Now you can assess the impact of that punch by accessing all 70-years’ worth of issues online at Boston University’s Howard Gotlieb Archival Research Center. BU began hosting the magazine in 1978 after it moved from Rutgers, where founding editor William Phillips taught. Now the university has finished digitizing the entire collection, in handsome scans of vintage copies that readers can page through like an actual magazine. The collection is searchable, though this function is a little clunky (all links here direct you to the front cover of the issue. You’ll have to navigate to the actual pages yourself.)

In a post on the Gotlieb Center project, Hyperallergic points us toward a few more highlights:

In art, Partisan Review is perhaps best known as the publisher of Clement Greenberg, who contributed over 30 articles from 1939 to 1981, most notably his Summer 1939 essay entitled “Avant-Garde and Kitsch.” (Greenberg even made a posthumous appearance in the Spring 1999 issue.) Beyond Greenberg’s voluble legacy we encounter such landmark texts as Dwight Macdonald’s “Masscult and Midcult,” from the Spring 1960 issue, and Susan Sontag’s “Notes on ‘Camp’” from Winter 1964, as well as the seminal popular-culture criticism of Robert Warshow (his essay on the Krazy Kat comic strip in the November-December 1946 issue is especially great) and the work of Hilton Kramer, the conservative iconoclast who went on to found The New Criterion.

Partisan Review also served as an outlet for George Orwell, who lambasted leftist pacifists—calling them, more or less, fascist sympathizers—in his series of articles between January 1941 and the summer of 1946, which he called “London Letters.” (See here and here for two examples.) Orwell did not hesitate to name names; he also reported in 1945 of the “most enormous crimes and disasters” committed by the Soviets, including “purges, deportations, massacres, famines, imprisonment without trial, aggressive wars, broken treaties….” These things, Orwell remarked “not only fail to excite the big public, but can actually escape notice altogether.”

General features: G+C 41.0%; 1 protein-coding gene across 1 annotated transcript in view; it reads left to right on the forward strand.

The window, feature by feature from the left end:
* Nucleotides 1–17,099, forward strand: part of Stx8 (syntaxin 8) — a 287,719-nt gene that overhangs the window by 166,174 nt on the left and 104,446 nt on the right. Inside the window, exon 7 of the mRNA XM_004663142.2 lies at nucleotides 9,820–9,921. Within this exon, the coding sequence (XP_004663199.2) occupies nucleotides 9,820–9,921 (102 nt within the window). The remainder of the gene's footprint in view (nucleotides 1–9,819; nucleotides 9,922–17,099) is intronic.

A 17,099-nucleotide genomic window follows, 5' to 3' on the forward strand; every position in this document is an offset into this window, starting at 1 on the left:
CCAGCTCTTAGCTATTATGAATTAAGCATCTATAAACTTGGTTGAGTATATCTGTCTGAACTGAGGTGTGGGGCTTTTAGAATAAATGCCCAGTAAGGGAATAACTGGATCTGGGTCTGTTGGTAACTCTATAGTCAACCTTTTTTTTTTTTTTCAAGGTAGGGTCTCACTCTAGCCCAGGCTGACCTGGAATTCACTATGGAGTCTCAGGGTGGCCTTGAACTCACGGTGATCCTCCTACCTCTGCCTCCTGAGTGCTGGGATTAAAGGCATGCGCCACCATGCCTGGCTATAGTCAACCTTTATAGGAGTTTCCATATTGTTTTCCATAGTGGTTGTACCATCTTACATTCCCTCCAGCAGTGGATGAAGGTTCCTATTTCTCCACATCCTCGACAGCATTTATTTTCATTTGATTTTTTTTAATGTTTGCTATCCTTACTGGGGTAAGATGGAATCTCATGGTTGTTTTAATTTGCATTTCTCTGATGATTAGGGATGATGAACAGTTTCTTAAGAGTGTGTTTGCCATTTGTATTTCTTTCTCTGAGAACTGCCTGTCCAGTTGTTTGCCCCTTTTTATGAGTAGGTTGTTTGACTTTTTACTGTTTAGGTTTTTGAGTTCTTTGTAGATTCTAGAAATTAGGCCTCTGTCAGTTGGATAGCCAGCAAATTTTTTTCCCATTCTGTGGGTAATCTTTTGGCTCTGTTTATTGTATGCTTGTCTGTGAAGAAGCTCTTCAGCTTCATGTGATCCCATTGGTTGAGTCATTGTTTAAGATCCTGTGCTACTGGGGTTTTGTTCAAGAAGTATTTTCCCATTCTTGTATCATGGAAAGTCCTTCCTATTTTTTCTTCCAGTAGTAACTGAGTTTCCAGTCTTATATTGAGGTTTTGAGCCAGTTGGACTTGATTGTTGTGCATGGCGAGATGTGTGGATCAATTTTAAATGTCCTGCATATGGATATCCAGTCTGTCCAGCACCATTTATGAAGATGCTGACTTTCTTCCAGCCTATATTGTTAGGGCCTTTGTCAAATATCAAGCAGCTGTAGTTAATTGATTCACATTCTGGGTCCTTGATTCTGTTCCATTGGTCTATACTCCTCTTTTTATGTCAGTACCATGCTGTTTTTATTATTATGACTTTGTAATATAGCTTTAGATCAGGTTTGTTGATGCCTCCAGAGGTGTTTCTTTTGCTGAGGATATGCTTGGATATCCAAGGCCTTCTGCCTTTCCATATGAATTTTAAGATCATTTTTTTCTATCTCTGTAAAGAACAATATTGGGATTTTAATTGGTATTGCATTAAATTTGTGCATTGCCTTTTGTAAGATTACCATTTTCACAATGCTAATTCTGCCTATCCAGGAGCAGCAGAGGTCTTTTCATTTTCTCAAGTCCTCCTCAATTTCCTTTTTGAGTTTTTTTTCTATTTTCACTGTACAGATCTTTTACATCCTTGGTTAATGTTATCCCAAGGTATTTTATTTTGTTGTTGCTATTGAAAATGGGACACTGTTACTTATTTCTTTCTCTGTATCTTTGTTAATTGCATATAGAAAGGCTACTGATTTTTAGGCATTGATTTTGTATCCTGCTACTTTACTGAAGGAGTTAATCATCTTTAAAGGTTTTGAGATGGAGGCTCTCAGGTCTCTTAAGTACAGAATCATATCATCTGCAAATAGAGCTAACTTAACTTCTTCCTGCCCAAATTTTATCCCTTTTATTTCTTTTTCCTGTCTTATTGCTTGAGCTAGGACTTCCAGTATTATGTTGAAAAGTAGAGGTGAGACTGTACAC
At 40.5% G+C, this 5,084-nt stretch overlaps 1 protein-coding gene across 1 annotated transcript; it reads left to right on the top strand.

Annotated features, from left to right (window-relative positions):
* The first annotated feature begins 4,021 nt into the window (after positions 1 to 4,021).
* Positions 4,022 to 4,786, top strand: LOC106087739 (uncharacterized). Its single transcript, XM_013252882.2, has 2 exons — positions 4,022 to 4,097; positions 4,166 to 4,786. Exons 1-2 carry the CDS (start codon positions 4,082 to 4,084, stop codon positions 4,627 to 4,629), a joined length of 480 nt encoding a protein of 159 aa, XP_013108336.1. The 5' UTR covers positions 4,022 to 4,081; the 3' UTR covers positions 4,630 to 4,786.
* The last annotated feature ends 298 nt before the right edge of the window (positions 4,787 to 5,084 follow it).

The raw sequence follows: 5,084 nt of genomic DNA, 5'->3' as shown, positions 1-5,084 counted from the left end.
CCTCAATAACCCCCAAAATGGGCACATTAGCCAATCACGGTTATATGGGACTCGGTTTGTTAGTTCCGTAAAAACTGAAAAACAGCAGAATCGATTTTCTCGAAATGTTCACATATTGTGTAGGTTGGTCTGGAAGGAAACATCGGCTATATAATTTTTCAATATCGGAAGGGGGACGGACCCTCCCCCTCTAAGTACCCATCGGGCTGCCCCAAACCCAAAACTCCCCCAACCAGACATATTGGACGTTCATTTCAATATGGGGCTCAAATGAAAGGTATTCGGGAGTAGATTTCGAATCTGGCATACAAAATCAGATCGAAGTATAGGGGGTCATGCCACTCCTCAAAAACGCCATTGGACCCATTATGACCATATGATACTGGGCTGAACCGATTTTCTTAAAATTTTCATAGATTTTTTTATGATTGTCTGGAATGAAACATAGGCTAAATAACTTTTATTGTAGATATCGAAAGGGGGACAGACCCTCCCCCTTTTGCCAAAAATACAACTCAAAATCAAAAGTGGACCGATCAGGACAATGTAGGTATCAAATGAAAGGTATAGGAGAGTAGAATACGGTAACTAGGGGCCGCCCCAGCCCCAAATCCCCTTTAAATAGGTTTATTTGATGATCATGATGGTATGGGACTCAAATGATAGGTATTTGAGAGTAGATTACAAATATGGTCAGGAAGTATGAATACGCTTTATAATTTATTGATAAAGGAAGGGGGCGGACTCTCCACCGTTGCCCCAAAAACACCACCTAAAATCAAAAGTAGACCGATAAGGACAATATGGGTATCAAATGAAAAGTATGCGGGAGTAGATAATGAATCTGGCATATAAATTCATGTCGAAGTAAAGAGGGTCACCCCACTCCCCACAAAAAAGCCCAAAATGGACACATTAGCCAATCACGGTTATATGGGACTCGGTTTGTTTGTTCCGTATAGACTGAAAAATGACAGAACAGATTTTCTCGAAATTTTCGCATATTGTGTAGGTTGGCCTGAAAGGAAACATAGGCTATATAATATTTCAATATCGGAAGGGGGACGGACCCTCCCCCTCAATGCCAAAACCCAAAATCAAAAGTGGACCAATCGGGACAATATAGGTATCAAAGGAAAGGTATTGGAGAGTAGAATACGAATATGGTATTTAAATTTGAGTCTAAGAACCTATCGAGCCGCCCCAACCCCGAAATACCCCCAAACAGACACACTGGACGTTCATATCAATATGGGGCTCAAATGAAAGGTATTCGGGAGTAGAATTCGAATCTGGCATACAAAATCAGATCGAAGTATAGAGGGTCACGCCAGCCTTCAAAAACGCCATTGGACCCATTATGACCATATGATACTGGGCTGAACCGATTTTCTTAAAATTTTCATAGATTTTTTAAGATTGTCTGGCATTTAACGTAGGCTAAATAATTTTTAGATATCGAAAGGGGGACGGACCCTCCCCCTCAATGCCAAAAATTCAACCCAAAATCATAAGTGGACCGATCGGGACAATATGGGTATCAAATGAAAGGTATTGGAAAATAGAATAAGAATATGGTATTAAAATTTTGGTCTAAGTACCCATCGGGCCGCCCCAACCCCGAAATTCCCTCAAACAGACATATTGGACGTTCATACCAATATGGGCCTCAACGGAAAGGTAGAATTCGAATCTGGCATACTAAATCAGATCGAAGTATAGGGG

Partisan Review, however, was not aimed at “the big public.” Its “rarified principles,” writes Sam Tanenhaus of Slate—who calls PR “Trotskyist” for its interventionist boosterism—“attracted only 15,000 subscribers at its peak.”PR began in the age of the “little magazine,” a “term of honor” for the small journals that nurtured the high culture of their day, and which seem now so antiquated even as beleaguered publishers keep pushing them out to preciously small cliques of devoted readers. But charges of elitism can ring hollow, and given all we have to thank “little magazines” like Partisan Review for, it would probably behoove to pay attention to their successors.

h/t Hyperallergic

Image via Book/Shop

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Josh Jones is a writer and musician based in Durham, NC. Follow him at @jdmagness.


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David Bowie & Brian Eno’s Collaboration on “Warszawa” Reimagined in Comic Animation

If you want to talk about David Bowie, you’ll sooner or later have to talk about Brian Eno. That music producer, visual artist, technological tinkerer, and “drifting clarifier” hasn’t had a hand in all the image-shifting rock star’s work, of course, but what collaborations they’ve done rank among the most enduring items in the Bowie catalog. “I’m Afraid of Americans,” which Eno co-wrote, remains a favorite of casual and die-hard fans alike; the 1995 Eno-produced “cybernoir” concept album 1.Outside seems to draw more acclaim now than it did on its release. But for the highest monument to the meeting of Bowie and Eno’s minds, look no further than Low, and Heroes, and Lodger, which the two crafted together in the late 1970s. These albums became informally known as the “Berlin trilogy,” so named for one of the cities in which Bowie and Eno worked on them. Oh, to have been a fly on the wall during those sessions.

Animators the Brothers McLeod have given us just that perspective in the cartoon above. It opens in September 1976 at the Château d’Hérouville, the “northern Frenchland” studio which hosted the bulk of Low‘s recording sessions. These three and a half minutes, in which Bowie, Eno, and producer Tony Visconti lay down a couple of takes for what will become “Warszawa,” one of the album’s most memorable tracks, come loaded with gags just for the Bowie-Eno enthusiast. The cartoon Bowie (voiced uncannily by comedian Adam Buxton) sports exactly the look he did in the Man Who Fell to Earth publicity photo repurposed for Low’s cover. Eno offers Bowie a piece of ambient music, explaining that, if Bowie doesn’t like it, “I’ll use on one of my weird albums” (like Music for Bus Stops). Visconti constantly underscores his doing, as a producer, “more than people think.” And when Bowie and Eno find themselves in need of some creative inspiration, where else would they turn than to the infallible advice of Oblique Strategies — even if it advises the use of “a made-up language that sounds kind of Italian”?